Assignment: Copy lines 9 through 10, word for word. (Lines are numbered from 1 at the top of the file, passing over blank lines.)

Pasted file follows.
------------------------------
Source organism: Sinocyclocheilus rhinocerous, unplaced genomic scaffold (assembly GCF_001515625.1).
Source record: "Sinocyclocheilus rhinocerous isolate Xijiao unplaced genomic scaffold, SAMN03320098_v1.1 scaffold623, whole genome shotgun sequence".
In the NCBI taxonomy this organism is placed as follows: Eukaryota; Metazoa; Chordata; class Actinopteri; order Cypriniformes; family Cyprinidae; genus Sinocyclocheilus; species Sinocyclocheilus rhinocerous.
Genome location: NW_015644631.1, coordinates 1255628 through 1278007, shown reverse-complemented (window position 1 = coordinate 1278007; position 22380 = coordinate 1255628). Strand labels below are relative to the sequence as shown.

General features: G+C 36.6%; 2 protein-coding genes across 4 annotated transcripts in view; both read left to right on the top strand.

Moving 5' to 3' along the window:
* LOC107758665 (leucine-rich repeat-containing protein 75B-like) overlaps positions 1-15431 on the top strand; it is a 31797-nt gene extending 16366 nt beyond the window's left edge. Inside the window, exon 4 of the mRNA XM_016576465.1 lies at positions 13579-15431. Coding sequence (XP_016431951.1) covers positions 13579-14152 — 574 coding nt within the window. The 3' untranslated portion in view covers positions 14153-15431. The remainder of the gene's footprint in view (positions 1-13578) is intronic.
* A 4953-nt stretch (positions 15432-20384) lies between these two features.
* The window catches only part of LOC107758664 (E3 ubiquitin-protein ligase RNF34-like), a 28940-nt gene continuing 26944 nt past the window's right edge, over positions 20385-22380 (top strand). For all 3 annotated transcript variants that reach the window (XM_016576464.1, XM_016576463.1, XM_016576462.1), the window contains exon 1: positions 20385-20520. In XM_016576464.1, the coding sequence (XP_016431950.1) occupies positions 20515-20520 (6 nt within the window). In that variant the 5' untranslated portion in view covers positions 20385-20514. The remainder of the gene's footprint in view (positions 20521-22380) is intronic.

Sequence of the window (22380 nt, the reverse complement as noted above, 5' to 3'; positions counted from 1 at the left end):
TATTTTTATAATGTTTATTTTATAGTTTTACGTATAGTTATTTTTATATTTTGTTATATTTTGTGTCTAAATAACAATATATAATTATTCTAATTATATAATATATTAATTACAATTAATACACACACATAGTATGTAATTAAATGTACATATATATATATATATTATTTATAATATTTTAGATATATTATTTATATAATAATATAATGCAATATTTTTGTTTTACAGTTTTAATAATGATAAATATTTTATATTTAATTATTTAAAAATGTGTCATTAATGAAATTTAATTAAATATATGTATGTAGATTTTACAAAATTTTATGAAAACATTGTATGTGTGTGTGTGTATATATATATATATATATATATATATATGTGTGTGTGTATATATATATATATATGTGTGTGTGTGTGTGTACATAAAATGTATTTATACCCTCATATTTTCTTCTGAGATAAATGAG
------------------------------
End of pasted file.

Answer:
* The window catches only part of LOC107758664 (E3 ubiquitin-protein ligase RNF34-like), a 28940-nt gene continuing 26944 nt past the window's right edge, over positions 20385-22380 (top strand). For all 3 annotated transcript variants that reach the window (XM_016576464.1, XM_016576463.1, XM_016576462.1), the window contains exon 1: positions 20385-20520. In XM_016576464.1, the coding sequence (XP_016431950.1) occupies positions 20515-20520 (6 nt within the window). In that variant the 5' untranslated portion in view covers positions 20385-20514. The remainder of the gene's footprint in view (positions 20521-22380) is intronic.

Sequence of the window (22380 nt, the reverse complement as noted above, 5' to 3'; positions counted from 1 at the left end):